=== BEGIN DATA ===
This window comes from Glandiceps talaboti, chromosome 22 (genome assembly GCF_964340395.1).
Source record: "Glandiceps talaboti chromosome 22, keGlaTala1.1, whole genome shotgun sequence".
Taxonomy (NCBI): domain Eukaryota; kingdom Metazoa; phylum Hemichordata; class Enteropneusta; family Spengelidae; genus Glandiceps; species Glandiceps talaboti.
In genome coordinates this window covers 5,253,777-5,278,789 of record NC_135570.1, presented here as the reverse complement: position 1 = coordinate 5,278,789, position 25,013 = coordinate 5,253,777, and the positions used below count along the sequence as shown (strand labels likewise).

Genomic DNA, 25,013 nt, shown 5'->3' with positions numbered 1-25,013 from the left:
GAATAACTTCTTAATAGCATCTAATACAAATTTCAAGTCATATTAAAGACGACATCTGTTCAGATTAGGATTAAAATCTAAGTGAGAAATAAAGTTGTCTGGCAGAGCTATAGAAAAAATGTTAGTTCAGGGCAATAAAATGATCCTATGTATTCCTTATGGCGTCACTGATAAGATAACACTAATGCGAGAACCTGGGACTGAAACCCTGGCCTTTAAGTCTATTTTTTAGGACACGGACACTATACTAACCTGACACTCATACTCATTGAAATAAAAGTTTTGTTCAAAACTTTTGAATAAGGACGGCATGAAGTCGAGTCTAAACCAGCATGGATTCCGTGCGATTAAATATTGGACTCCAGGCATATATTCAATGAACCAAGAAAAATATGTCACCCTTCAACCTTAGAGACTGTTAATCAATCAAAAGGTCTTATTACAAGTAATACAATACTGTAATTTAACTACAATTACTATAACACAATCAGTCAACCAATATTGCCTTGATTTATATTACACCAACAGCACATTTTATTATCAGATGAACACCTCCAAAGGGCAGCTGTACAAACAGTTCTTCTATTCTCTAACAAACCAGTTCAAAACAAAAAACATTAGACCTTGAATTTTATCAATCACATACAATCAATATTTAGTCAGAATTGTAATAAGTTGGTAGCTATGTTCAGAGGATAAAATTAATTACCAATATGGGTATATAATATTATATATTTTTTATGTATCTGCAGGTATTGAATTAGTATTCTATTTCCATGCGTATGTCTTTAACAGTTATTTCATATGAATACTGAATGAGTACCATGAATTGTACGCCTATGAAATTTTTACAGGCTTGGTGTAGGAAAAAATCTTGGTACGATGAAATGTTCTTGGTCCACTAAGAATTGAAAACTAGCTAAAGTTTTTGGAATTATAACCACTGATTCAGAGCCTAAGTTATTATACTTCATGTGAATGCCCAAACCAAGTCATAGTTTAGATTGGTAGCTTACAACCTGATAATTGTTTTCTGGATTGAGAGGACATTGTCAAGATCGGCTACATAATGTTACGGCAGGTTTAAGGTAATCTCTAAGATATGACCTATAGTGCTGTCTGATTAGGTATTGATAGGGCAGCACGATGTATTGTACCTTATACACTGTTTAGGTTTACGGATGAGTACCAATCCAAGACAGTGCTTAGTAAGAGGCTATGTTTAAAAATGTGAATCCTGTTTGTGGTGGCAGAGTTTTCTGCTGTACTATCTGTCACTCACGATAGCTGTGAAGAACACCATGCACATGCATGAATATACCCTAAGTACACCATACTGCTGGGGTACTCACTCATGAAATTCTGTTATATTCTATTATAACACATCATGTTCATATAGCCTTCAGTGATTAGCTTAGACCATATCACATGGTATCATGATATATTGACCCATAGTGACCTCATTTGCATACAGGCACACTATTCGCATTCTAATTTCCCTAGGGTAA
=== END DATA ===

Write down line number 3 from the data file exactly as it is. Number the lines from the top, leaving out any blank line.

Taxonomy (NCBI): domain Eukaryota; kingdom Metazoa; phylum Hemichordata; class Enteropneusta; family Spengelidae; genus Glandiceps; species Glandiceps talaboti.